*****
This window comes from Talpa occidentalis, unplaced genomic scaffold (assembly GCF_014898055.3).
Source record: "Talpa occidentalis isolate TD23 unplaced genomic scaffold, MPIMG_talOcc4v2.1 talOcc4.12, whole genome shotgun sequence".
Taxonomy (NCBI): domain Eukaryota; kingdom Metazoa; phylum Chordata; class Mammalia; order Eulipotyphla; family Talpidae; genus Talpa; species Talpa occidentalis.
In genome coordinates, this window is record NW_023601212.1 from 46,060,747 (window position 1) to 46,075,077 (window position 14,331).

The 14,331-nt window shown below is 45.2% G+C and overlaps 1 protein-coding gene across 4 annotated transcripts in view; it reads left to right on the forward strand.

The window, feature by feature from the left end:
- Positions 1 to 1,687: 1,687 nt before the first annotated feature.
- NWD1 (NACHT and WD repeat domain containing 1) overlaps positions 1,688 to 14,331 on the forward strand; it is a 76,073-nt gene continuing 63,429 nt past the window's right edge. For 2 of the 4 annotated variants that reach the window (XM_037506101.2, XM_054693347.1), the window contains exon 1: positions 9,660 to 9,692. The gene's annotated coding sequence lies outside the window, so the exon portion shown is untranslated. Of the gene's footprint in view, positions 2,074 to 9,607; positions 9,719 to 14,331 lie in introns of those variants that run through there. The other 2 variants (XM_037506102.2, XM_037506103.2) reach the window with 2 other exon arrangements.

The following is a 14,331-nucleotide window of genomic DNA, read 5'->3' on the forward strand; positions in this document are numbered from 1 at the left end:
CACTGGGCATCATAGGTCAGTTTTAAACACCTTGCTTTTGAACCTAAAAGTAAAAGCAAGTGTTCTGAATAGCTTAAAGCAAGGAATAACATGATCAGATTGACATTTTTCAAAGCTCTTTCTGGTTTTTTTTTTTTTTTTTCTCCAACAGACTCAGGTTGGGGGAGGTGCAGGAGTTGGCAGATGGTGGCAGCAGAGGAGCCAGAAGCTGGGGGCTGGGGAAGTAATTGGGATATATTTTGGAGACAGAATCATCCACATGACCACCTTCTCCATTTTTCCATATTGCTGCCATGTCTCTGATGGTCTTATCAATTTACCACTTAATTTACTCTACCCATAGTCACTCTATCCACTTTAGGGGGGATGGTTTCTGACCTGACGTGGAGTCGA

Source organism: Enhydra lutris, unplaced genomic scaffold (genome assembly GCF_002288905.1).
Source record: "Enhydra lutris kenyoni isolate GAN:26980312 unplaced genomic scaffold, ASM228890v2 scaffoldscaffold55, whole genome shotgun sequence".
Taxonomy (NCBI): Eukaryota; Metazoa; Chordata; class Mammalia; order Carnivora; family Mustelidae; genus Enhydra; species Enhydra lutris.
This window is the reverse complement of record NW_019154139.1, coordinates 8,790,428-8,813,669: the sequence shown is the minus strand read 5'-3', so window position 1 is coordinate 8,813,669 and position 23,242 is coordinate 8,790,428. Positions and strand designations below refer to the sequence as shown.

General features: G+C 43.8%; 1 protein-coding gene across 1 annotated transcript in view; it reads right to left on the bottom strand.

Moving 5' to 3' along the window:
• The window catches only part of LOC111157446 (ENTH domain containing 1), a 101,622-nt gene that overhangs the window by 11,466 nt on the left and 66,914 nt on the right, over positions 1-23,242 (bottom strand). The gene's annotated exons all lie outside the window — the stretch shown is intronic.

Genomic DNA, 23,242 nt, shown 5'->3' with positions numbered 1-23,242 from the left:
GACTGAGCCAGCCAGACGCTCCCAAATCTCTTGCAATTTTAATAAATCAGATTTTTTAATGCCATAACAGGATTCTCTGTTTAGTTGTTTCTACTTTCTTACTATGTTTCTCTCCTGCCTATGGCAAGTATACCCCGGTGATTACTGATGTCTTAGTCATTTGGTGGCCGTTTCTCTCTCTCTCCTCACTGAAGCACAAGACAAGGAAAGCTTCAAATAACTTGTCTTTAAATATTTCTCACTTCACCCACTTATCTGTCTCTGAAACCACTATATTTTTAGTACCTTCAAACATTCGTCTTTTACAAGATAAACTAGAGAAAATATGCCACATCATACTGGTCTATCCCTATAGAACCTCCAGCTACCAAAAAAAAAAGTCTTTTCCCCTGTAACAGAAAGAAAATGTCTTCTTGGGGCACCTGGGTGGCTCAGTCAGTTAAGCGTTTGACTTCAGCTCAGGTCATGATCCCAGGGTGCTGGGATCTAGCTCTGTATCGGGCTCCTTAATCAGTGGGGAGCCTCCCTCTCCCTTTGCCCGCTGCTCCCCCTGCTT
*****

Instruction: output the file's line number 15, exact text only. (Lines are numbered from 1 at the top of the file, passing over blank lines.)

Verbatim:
General features: G+C 43.8%; 1 protein-coding gene across 1 annotated transcript in view; it reads right to left on the bottom strand.